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PCB Autorouting

The Apple II Daisy Chainer for Floppy Emu is done, and I’ve ordered a few PCBs made for testing. This proved to be a surprisingly challenging board to lay out and route the traces. It’s a simple two-layer board, and I wanted to keep it as small as possible, so the signal routing quickly became very congested. Hand-routing of the first 40 traces took almost a whole day of tedious work, so I finally gave up and tried autorouting the remaining 80 traces. And it worked! The result looked pretty good, too. I’m curious to know how autorouting has turned out for other hobbyists. Have you ever autorouted nearly an entire board? What were the results?

I haven’t had good results with Eagle’s built-in autorouter, so for recent projects I’ve been using a stand-alone autorouting software package called Freerouting. It’s a Java-based app with a slightly awkward UI, but it’s impressively powerful. First you export your Eagle board file in .DSN format, using a script provided by Freerouting. Then you import the DSN file into Freerouting and let it work, running for about 1 to 15 minutes. When it’s finished you can export an Eagle session script, which will rip up all your old tracks and lay down the new ones calculated by Freerouting.

Obtaining good autorouting results requires careful setup of Eagle’s design rules. For example, the default might be to use 8 mil traces with 8 mil minimum spacing between traces, but power and ground might be treated as a separate net class requiring 20 mil traces for extra current-carrying capacity. The design rules also define what size drill to use for vias, and how close to the edge of the board it’s OK to route traces. The autorouter takes all of these constraints into account when it does its job.

So what’s not to like about the autorouter? Can a skilled human do a better routing job? Why not autoroute everything? Here are a few drawbacks that I found.

Fixed Component Placement – When I route by hand, I’ll sometimes discover that I’ve placed a component in the middle of a chokepoint for PCB traces. If the placement isn’t critical, I can move the component to make routing easier. The autorouter can’t do this, at least not that I’ve seen. It treats the component placements as fixed and immutable, even when nudging a resistor 10 mils to one side could make a huge difference.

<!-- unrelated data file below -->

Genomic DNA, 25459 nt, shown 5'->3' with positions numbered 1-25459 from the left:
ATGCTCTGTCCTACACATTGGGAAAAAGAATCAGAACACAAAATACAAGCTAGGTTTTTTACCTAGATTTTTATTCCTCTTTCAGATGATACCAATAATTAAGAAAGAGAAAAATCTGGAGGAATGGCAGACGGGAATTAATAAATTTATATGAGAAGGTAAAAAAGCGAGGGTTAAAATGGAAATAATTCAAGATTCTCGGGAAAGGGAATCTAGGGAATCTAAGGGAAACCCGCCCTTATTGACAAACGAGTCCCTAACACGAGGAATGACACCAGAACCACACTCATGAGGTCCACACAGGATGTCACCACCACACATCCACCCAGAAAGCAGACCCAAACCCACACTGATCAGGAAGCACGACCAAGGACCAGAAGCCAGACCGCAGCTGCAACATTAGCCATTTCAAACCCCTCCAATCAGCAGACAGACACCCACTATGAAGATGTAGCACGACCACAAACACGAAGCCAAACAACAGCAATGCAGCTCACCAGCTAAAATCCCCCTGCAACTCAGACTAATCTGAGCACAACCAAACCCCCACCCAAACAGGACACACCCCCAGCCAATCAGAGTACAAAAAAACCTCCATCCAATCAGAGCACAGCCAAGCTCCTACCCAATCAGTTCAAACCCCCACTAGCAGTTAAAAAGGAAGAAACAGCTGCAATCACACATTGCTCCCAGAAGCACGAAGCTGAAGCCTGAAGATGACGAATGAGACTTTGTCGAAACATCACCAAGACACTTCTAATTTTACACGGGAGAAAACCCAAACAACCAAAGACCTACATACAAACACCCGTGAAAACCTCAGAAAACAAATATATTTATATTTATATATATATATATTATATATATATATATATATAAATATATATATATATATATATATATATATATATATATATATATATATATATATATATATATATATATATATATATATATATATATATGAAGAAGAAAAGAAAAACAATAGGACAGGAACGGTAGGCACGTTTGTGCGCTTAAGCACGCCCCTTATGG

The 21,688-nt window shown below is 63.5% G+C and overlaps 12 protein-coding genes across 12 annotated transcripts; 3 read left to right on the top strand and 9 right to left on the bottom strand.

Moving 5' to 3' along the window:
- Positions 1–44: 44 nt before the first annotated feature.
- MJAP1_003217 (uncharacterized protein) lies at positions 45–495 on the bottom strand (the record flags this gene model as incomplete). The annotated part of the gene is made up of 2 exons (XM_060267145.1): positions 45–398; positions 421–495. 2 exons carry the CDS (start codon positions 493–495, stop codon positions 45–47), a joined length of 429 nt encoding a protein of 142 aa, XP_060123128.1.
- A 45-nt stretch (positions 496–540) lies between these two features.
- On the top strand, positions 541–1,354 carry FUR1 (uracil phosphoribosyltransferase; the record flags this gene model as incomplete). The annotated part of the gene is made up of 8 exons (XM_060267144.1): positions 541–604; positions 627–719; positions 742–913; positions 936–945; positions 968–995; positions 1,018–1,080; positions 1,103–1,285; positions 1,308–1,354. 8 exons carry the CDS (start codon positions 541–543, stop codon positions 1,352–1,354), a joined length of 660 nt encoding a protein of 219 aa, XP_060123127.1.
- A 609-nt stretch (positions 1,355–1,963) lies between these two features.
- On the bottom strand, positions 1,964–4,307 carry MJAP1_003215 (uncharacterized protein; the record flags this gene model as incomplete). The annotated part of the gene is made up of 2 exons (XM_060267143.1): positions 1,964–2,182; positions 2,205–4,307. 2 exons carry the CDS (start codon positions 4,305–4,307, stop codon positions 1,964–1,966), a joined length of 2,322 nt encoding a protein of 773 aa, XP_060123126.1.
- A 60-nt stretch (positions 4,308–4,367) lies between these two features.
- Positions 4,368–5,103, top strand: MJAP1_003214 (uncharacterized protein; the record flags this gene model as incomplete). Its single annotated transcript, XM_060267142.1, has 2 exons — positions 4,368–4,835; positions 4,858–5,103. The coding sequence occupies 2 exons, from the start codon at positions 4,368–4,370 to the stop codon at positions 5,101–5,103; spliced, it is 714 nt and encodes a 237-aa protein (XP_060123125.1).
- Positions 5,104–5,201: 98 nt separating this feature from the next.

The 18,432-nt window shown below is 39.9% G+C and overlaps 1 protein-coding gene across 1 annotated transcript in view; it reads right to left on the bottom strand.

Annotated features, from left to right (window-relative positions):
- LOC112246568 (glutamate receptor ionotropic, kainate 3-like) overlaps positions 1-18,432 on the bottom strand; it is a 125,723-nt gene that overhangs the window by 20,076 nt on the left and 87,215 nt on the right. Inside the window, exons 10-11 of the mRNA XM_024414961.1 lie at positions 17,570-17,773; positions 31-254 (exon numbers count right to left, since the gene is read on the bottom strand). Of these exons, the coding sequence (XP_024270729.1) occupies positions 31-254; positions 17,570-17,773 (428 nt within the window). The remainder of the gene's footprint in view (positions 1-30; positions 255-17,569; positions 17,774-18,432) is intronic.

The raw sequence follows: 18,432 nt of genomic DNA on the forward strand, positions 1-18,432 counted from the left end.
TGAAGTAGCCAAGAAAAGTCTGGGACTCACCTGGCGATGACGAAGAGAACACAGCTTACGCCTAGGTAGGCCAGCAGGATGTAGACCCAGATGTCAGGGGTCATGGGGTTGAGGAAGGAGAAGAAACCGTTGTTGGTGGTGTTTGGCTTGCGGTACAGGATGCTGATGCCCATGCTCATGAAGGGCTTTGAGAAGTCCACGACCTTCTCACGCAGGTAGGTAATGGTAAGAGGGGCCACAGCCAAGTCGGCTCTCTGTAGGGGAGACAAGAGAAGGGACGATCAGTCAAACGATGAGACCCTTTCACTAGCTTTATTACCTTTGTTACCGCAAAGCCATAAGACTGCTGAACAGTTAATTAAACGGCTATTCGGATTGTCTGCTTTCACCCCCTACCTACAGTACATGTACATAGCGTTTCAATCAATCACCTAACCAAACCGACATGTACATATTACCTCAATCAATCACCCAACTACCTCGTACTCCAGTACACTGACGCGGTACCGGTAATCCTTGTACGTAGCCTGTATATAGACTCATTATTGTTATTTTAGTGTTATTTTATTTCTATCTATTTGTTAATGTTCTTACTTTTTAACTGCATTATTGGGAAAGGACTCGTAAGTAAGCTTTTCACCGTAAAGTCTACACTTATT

In theory there’s no reason that the autorouter couldn’t handle changing component placements. Additional constraint information could be supplied, providing a bounding box of acceptable placements for each component, or tagging some component placements as critical and non-movable.

Unnecessarily Aggressive Routing – If the design rules say that 8 mils is the minimum acceptable spacing between traces, the autorouter will often stack traces 8 mils apart even when there’s plenty of room for wider spacing. It’s too aggressive – pushing spacing to the limit when it doesn’t need to. In theory this shouldn’t be a problem, but it feels like poor design practice to me. To avoid the risk of accidental short circuits, I prefer not to push the PCB manufacturing limits except in those few areas of the board where there’s no alternative.

A good example is autorouting between adjacent pins of a 0.1 inch header. There’s roughly 30 mils of space between the metal rings that surround adjacent pins, providing enough space for an 8 mil trace with 11 mils of space on both sides. But Freerouting often placed such traces off-center, with 8 mils of space on one side and 14 on the other. It met the design rules, so from its viewpoint there was no reason not to do it that way.

In practice an 8 mil minimum spacing is already conservative, and most PCB manufacturers can do 6, 5, or 4 mil minimum spacing. So it’s unlikely this behavior will cause any trouble here, but it might for other boards with smaller minimum spacings.

Nuances of the “Best” Routing – Once Freerouting finds a routing solution, it tries to optimize it by minimizing the total trace length and the number of vias. These are good optimizations, but sometimes I want other considerations to trump them. For example when I route manually, I try very hard to minimize vias in power and ground traces. I would be happy to add 5 extra vias elsewhere if I could eliminate one via for power or ground. Freerouting doesn’t support this kind of trade-off, so all vias are treated equally.